If you want ideas for power poses, try out Business Insider‘s list of poses for a variety of situations. ‘The Performer’ pose is designed to make you feel more confident just before you step into an interview.


  1. Negotiate

It may feel like you’re going into that meeting to demand the pay raise you deserve, but instead you’re negotiating it. Employers often actually expect their employees to negotiate for a higher salary, rather than simply accepting the one they’ve been given.

Try the Briefcase Technique when you’re looking to negotiate. The technique makes you do 80% of the work before you even step into that interview. It also has you consider the needs of the other person, so you can both come to a reasonable conclusion.


  1. Check that you’re paying the right amount of tax.

Something that could be eating into your salary could be your tax contribution. While dealing with tax issues is never pleasant, it could be that you’re paying an incorrect amount, which will be affecting your salary.

Try out the IRS Withholding Calculator to see if you need to make any changes to your tax. Put in your details, and the calculator will be able to tell you whether you need to submit a new W-4 to your employer.


  1. If knocked down, try again.

If your employer says no to a pay raise, don’t be disheartened. It could be a number of things that are stopping them, not simply your abilities. The trick is to dust yourself off and try again. Reschedule another meeting in six months’ time. While you’re waiting, work on your abilities, track your accomplishments again and look to make yourself even more valuable. This time, they may not be able to refuse you.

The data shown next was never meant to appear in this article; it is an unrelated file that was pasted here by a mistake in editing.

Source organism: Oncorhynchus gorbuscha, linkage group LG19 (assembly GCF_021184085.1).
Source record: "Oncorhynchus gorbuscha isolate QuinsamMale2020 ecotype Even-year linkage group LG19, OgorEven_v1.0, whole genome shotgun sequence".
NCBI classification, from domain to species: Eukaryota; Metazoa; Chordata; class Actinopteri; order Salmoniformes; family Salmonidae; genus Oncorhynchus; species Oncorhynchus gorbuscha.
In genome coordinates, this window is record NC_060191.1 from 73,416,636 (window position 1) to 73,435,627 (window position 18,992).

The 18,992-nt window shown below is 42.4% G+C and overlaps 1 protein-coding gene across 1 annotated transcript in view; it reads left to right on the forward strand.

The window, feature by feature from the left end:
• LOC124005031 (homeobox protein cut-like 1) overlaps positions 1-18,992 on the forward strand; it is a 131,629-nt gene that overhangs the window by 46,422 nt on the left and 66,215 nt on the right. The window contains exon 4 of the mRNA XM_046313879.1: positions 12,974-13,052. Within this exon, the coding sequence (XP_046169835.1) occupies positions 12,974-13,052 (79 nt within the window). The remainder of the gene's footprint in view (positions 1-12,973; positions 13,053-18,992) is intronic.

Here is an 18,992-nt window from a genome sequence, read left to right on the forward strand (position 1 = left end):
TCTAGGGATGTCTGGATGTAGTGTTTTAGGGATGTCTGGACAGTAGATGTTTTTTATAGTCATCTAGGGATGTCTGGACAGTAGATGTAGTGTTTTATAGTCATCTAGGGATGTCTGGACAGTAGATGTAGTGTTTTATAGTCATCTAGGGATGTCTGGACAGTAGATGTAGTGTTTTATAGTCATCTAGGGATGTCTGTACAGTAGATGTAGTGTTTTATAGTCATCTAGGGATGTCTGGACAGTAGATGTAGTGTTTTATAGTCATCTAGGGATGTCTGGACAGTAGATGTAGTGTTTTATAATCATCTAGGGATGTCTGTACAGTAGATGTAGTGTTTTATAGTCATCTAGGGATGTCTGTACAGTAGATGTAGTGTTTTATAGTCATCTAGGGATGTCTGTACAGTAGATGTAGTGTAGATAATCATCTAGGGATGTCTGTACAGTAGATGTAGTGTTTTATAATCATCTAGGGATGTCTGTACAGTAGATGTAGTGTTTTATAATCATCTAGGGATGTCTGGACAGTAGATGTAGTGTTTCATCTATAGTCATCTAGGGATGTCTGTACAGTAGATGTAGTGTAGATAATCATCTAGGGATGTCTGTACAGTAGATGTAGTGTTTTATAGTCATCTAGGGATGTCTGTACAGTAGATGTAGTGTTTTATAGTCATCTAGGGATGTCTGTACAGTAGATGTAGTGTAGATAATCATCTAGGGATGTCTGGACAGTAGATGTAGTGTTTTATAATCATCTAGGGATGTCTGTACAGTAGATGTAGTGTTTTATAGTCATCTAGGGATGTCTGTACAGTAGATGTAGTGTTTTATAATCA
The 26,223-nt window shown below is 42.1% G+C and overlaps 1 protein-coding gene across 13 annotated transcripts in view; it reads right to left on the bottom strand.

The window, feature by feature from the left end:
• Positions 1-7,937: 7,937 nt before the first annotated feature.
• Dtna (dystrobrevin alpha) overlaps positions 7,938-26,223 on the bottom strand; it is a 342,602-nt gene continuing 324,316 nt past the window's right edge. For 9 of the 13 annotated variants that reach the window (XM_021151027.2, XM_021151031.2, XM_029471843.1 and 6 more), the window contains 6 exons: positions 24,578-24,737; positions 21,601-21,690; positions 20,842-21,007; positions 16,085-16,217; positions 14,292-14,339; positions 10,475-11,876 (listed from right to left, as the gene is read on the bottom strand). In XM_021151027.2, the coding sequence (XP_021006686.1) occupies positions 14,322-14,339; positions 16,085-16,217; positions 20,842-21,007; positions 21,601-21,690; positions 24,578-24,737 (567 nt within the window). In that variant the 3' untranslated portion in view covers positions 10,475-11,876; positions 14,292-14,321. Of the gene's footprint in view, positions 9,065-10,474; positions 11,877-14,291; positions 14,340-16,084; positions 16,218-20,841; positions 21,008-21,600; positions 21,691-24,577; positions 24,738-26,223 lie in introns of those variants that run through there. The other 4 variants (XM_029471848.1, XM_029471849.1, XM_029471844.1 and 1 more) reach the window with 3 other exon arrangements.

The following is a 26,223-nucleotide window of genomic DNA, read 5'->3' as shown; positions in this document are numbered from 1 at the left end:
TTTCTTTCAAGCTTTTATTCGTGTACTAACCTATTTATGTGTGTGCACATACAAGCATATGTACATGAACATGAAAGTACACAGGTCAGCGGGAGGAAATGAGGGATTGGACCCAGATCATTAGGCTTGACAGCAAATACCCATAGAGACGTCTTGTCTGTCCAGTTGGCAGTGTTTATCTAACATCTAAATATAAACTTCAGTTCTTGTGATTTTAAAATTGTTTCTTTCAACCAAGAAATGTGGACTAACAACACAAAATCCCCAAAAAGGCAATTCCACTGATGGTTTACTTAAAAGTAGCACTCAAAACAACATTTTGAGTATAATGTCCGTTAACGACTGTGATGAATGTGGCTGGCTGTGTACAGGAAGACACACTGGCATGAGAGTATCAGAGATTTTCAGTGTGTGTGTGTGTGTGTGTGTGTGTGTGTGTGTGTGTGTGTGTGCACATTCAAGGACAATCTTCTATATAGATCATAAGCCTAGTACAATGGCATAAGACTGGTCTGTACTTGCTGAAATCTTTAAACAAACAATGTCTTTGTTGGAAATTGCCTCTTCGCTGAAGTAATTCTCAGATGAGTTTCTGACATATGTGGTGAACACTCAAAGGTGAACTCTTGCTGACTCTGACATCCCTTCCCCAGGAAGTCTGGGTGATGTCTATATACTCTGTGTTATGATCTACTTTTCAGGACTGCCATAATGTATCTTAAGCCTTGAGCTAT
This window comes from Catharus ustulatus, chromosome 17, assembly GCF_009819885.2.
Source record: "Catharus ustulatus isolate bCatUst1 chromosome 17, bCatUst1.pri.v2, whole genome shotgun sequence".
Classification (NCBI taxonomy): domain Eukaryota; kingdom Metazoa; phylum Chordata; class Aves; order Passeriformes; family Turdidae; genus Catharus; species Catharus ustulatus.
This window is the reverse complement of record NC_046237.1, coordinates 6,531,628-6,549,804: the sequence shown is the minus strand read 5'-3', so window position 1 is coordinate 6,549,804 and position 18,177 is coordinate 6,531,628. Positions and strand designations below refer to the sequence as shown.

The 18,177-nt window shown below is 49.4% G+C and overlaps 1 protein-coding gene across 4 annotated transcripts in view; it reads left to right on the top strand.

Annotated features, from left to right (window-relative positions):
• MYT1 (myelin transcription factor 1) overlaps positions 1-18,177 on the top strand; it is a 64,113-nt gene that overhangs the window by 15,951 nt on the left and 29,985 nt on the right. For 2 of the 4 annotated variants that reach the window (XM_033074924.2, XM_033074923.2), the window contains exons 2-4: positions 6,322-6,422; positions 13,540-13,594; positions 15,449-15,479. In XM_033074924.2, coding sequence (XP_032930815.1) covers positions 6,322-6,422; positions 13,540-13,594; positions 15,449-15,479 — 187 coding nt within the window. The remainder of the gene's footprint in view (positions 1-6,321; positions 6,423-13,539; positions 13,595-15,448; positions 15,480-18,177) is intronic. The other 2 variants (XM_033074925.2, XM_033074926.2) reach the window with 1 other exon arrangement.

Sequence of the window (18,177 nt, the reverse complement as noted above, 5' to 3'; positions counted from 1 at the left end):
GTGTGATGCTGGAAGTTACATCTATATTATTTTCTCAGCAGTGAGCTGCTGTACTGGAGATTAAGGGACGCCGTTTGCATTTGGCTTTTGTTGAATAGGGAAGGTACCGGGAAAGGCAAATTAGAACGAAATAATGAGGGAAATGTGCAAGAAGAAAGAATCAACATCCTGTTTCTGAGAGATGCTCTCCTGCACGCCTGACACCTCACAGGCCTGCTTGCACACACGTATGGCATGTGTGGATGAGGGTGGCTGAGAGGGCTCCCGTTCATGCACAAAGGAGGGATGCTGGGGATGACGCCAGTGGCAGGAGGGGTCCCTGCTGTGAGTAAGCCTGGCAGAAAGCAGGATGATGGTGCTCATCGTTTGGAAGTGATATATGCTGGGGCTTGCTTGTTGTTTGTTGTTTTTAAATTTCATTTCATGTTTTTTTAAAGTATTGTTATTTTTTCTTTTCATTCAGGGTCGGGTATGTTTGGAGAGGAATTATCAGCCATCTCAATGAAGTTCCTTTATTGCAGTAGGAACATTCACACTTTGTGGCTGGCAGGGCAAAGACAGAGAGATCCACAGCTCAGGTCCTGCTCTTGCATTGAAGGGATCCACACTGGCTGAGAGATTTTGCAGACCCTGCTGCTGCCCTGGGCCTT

If you are refused, try asking for feedback. The Muse details just how to get and act upon honest, useful feedback that will help you in your next attempt.


Refusal to negotiate salary can cost women up to half a million dollars in their working life. If you’ve earned that pay raise, what’s stopping you from going out and getting it? Have you ever found you were paid less than you were worth, or negotiated your salary? If so, please let us know what you did in the comments.

Personal Branding Blog – Stand Out In Your Career


Which Social Metrics Deserve Your Attention the Most?


Measuring the effectiveness of social media still remains a challenge for social media managers the world over. While measurement is a part of the job, it can still be daunting to hear this question from the powers that be: “What’s our return on investment?”

Determining ROI can be challenging, but it’s not impossible. It can be as simple as examining what you might be overlooking in your metrics.